This month has a whole lot of books coming out. It seems like everyone was sitting on books during the pandemic and decided to release them this spring.
Good books have a hard enough time getting good press. Trust me, I know. My book is the first one on this list. But with all these heavy hitters releasing new titles this month, there simply isn’t enough space to go around. “Unfortunately we’re fully booked” wasn’t something you’d expect to hear in the middle of the pandemic, but here we are.
So here are a few books to check out this month (and in case you think you’re going to get some kind of reprieve, May has even more hot new titles).
I’m excited about this one because I spent five years researching it and now it is finally coming to print. Yes, this is some shameless self-promotion, but honestly, if you aren’t going to talk about your book, nobody else will.
Illustrated by Trish Previte
Former Rumpus Editor-in-Chief Marisa Siegel has a collection of poetry from Burrow Press. We worked together at The Rumpus for nine years, so the irony isn’t lost on me that we both have books coming out this month. If you were like me, you will have ordered your special limited edition hardcover of this sure to be memorable poetry collection.
Grant is a master the dysfunctional family. Combined that dysfunction with wry comedy, and you have a perfect storm.
In Honestly We Meant Well, Grant takes on a dysfunctional family vacation.
In his latest, Grant returns to his literary roots — political dramas about senate candidate Nancy Harrison (do we smell franchise?). Like his debut This Is How It Starts, we’re dealing family dysfunction in politics.
Anyway, it’s a book I’m definitely looking forward to grabbing.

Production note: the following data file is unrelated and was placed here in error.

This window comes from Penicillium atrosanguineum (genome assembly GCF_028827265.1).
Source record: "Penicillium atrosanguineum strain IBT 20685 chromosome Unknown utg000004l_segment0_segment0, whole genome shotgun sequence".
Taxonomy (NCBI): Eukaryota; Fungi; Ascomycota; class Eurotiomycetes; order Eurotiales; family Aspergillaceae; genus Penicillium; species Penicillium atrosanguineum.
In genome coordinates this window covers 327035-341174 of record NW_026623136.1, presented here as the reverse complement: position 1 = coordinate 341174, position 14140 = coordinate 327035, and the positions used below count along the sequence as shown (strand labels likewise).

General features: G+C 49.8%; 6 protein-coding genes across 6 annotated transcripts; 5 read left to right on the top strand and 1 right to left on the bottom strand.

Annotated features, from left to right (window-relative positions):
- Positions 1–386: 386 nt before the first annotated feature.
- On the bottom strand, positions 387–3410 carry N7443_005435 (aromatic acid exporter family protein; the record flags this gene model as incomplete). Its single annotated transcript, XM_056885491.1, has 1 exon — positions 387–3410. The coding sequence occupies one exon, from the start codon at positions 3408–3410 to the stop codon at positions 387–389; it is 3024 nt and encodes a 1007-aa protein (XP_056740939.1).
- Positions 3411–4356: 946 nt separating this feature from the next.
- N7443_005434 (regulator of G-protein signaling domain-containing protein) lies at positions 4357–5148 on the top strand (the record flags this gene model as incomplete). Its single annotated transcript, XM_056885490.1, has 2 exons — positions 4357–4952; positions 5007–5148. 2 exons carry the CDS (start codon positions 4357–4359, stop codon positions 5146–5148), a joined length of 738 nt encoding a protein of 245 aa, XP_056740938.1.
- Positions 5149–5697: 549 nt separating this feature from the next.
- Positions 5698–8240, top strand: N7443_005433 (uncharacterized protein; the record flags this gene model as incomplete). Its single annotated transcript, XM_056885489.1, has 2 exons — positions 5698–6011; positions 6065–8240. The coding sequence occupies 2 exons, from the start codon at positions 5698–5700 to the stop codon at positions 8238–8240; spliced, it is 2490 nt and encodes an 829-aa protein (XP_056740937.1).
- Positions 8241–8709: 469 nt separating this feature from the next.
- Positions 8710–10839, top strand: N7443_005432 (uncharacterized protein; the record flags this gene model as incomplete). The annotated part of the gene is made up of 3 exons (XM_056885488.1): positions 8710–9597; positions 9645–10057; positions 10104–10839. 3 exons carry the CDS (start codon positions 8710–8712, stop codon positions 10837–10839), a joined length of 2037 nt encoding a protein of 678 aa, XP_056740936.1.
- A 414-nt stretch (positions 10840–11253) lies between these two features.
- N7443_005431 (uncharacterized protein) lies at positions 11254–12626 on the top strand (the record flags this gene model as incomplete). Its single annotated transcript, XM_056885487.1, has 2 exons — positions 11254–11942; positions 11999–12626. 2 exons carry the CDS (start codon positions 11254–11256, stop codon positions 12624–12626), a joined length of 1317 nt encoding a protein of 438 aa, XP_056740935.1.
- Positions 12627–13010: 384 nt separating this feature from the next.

Check out Grant’s Greenlight event of The People We Hate At The Wedding
Jaime Clarke’s debut We’re So Famous was the very first book I reviewed for the college literary magazine, The Anthologist, a Rutgers publication off and on since 1927. Clarke hung around with Bret Easton Ellis for a while around then before disappearing into Massachusetts to open Newtonville Books. For a while he thought he was done writing, but then a bookstore customer decided to launch a press.
Clarke then published Vernon Downs, a sort of semi-biographical version of a younger self and a younger Bret Easton Ellis. Several books later brings us Minor Characters, a collection of stories tying all his novels and characters together. This is an exciting book and not just because Jonathan Lethem wrote a forward and Laura van den berg wrote an introduction. Roundabout Press is a smaller press, but this is a big book.
Check out our coverage of Jaime Clarke talking about Vernon Downs with Charles Bock at the Center for Fiction.
Chloe N. Clark
I’m excited by this new collection of poetry in part because I read and reviewed over at Trampset Chloe’s story collection Collective Gravities. Truthfully I don’t really know what to expect from her poetry, but since I enjoyed the stories, I think its worth adding to this list.
The book will be released at the end of the month from Vegetarian Alcoholic Press.